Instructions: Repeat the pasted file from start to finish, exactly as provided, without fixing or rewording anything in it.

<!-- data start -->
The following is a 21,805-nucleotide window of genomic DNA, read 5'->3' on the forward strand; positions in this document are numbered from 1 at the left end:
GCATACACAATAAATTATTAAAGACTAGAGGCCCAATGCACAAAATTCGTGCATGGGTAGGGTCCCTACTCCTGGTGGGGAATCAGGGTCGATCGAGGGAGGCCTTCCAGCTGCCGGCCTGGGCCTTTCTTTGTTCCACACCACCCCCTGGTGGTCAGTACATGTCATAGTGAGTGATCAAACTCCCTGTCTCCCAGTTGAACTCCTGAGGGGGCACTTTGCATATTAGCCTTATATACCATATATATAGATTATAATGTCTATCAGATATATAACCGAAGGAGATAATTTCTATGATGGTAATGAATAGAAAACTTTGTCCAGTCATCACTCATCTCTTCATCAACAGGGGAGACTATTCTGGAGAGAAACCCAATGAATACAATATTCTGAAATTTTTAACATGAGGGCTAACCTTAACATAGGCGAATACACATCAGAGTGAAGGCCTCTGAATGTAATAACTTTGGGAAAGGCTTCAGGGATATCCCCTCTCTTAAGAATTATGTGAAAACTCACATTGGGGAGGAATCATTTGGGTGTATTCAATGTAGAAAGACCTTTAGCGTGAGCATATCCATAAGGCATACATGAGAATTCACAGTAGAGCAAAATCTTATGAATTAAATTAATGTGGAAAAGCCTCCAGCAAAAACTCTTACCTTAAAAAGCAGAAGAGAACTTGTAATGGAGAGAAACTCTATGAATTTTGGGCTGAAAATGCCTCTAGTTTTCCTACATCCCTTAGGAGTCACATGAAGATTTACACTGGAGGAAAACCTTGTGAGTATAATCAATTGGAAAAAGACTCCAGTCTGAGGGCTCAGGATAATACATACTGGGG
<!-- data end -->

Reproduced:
The following is a 21,805-nucleotide window of genomic DNA, read 5'->3' on the forward strand; positions in this document are numbered from 1 at the left end:
GCATACACAATAAATTATTAAAGACTAGAGGCCCAATGCACAAAATTCGTGCATGGGTAGGGTCCCTACTCCTGGTGGGGAATCAGGGTCGATCGAGGGAGGCCTTCCAGCTGCCGGCCTGGGCCTTTCTTTGTTCCACACCACCCCCTGGTGGTCAGTACATGTCATAGTGAGTGATCAAACTCCCTGTCTCCCAGTTGAACTCCTGAGGGGGCACTTTGCATATTAGCCTTATATACCATATATATAGATTATAATGTCTATCAGATATATAACCGAAGGAGATAATTTCTATGATGGTAATGAATAGAAAACTTTGTCCAGTCATCACTCATCTCTTCATCAACAGGGGAGACTATTCTGGAGAGAAACCCAATGAATACAATATTCTGAAATTTTTAACATGAGGGCTAACCTTAACATAGGCGAATACACATCAGAGTGAAGGCCTCTGAATGTAATAACTTTGGGAAAGGCTTCAGGGATATCCCCTCTCTTAAGAATTATGTGAAAACTCACATTGGGGAGGAATCATTTGGGTGTATTCAATGTAGAAAGACCTTTAGCGTGAGCATATCCATAAGGCATACATGAGAATTCACAGTAGAGCAAAATCTTATGAATTAAATTAATGTGGAAAAGCCTCCAGCAAAAACTCTTACCTTAAAAAGCAGAAGAGAACTTGTAATGGAGAGAAACTCTATGAATTTTGGGCTGAAAATGCCTCTAGTTTTCCTACATCCCTTAGGAGTCACATGAAGATTTACACTGGAGGAAAACCTTGTGAGTATAATCAATTGGAAAAAGACTCCAGTCTGAGGGCTCAGGATAATACATACTGGGG